My opinion is that evolution is the pre-eminent scientific theory that is the most contradictory to a literal reading of the bible. Modern revival christianity seeks a christian worldview in all things, and it's my experience that they regard the separation of church and state as a troubling inconvinience to their ultimate goal - the establishment of the US as a christian state.
When you get right down to it, scientific historicity (which encompasses biology, geology, paleontology, etc.) is the one thing that directly contradicts a literal reading of the bible. Evoltuion, though, is the subset that they dislike the most because the adamic fall in Genesis is one of the major foundations of their religion, and evotion directly contradicts that account.
I think more fundamentalist chrsitans have convinced the majority of moderate christians that they can't believe in both jesus and evolution, which is why almost %50 of americans hold to some kind of creationist view. Guess we have some work to do.
Interesting. I wonder if it's a result of living in a post-rationalist world, where two things are generally held to be true by the majority of lay people: 1) that scientific learning is something to be respected (almost to the point of veneration) and 2) scientists cannot always be trusted (a result, I think, of Cold War paranoia and a blaming of science for horrible weapons). It is the first idea that makes pseudo-science and it's proponents want the veneer of science for themselves, and the second idea that allows them to do so, by the implication that scientists themselves cannot be relied on to truly determine what is science and what is not. Hence things like the courts being used to force creationism into schools, for instance.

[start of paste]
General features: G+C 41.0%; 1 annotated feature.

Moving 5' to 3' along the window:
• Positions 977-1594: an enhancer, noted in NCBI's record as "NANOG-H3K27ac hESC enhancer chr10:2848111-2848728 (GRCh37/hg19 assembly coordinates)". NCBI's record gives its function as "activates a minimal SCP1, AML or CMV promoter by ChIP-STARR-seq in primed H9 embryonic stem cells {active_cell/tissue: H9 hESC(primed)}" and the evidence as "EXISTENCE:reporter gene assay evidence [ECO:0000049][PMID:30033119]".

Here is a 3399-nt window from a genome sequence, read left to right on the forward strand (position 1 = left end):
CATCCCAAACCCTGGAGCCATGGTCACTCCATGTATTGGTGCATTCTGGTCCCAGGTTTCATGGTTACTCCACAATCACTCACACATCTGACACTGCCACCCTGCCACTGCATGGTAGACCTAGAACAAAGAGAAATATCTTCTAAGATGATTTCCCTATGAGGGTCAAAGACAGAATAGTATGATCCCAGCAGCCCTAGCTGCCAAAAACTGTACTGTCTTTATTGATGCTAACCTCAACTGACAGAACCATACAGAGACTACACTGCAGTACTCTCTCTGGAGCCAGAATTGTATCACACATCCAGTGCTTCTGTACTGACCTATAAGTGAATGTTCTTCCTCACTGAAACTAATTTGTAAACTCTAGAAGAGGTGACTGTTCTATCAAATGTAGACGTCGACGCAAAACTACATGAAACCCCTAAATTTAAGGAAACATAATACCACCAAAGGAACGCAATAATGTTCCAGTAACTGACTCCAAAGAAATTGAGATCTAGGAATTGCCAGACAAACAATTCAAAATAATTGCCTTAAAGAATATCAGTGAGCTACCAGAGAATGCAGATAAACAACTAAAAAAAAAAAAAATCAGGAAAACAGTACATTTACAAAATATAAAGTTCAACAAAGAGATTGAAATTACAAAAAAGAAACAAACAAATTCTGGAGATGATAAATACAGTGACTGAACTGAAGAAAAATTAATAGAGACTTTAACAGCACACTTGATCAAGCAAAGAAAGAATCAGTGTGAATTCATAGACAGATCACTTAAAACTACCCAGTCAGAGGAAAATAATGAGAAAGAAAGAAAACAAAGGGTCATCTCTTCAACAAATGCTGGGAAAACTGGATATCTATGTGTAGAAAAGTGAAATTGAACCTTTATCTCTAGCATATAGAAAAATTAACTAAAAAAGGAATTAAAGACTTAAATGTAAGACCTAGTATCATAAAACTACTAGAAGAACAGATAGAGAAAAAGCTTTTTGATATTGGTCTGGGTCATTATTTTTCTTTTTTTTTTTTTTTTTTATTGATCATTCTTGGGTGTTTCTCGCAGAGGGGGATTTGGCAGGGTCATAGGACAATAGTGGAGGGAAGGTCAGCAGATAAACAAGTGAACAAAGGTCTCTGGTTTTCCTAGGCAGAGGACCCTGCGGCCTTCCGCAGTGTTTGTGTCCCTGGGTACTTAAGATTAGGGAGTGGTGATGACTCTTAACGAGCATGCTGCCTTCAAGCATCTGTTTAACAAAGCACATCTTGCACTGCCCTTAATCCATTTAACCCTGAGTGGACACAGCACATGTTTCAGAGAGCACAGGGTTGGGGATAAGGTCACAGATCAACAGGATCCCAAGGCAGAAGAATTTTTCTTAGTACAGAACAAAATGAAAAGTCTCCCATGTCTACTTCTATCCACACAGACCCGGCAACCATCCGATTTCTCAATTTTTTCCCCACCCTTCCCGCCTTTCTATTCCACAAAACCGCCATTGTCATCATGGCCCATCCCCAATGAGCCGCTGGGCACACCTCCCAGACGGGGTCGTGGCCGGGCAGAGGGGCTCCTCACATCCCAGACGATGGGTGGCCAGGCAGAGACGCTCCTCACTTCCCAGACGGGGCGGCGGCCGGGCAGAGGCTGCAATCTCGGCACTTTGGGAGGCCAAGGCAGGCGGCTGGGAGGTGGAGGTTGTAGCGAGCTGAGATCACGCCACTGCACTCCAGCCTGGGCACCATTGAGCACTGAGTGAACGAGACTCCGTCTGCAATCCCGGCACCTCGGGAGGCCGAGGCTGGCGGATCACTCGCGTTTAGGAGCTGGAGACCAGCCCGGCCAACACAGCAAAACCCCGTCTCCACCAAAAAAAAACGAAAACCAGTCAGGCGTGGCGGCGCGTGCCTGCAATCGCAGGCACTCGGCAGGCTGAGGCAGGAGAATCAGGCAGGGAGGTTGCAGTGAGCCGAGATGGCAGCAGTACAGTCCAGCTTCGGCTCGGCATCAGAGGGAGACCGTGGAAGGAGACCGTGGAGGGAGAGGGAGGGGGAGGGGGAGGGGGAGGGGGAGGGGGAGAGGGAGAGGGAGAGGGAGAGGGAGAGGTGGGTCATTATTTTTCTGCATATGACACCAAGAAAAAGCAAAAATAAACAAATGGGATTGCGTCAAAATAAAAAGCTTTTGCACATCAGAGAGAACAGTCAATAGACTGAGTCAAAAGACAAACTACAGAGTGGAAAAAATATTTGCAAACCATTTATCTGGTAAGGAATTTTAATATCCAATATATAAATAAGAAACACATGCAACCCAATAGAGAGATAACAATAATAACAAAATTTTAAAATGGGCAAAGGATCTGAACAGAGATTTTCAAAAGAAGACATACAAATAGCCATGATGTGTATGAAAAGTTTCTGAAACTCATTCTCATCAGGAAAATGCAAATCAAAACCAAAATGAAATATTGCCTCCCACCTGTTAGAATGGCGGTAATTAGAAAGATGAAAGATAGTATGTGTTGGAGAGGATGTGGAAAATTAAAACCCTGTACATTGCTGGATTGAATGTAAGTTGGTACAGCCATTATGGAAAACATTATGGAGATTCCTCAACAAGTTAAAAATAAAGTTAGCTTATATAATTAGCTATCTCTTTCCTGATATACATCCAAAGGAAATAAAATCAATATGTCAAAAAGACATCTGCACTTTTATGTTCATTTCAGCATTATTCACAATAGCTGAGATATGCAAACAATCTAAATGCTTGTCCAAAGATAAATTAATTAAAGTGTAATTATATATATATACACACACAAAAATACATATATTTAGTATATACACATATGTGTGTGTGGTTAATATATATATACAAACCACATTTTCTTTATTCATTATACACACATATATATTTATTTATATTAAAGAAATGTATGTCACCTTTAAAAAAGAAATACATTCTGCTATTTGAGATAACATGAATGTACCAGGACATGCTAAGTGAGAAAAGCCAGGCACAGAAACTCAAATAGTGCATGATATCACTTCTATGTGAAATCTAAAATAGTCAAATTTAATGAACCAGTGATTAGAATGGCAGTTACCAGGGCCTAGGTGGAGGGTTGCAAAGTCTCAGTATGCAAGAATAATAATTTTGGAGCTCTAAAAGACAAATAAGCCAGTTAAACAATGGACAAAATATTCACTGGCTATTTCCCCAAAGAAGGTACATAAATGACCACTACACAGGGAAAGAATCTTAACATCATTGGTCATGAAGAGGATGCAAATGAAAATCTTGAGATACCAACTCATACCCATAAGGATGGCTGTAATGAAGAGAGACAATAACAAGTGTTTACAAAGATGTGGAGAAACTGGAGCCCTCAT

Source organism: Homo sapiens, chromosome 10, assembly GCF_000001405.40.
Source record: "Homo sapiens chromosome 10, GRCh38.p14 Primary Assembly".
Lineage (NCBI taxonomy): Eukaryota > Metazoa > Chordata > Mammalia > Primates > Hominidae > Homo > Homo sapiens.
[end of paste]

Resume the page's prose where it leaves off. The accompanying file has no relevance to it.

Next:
Just some unfounded speculation on my part, but something I've been chewing on for a while, re: the question "why does pseudo-science persist?"
The weird part about all this is that technically, the Theory of Evolution isn't really about the origin of life, only its development.
But then again, Creationism is a kind of blanket model, with ramifications for chemistry, biology, geology, astrophysics, and a whole host of disciplines. But I guess "Creation Vs. Cosmological Origins, Stellar Development, Planetary Science, Geohistory, Molecular Chemistry, Paleontology, and Evolution" makes for an awful long tagline.
For instance if we would deny creation by God, then we would also tend to deny creation by humans, and continue on to tend to deny choice by humans.
That doesn't make sense to me. Saying "there's no creative god" doesn't suggest that creativity doesn't exist. I does suggest that only humans (that we know of) are capable of it to a significant degree, and thus it should be prized and protected.
I had to know much more about life, and this Theory alone could offer very little with regards to the big picture as I needed it. My research showed that the TOE does not provide overpowering evidence for this development, in and of itself, nor, and most importantly, does it provide any evidence for, or even seriously address, the Origins of life.
To the contrary, I find that the evidence for evolution as the mechanism for the development of living things to be quite overpowering. Natural selection and random mutation together form a highly robust mechanism capable of giving rise to function to a great degree. This has been demonstrated over and over.
it is also showing that the systems of life are Enormously complex, with many of the profession claiming irreducible complexity within many of those systems, which is of course an impossiblilty in all Darwinisms.
I'm not impressed by so-called "irreducible complexity" arguments. Generally the argument is something like this: "An eye is complex and if you take out the retina, it doesn't work. Therefore it's irreducible." Which of course is fallacious because there are parts of the eye, without which it will still function. Not well, but it still works enough to provide an advantage.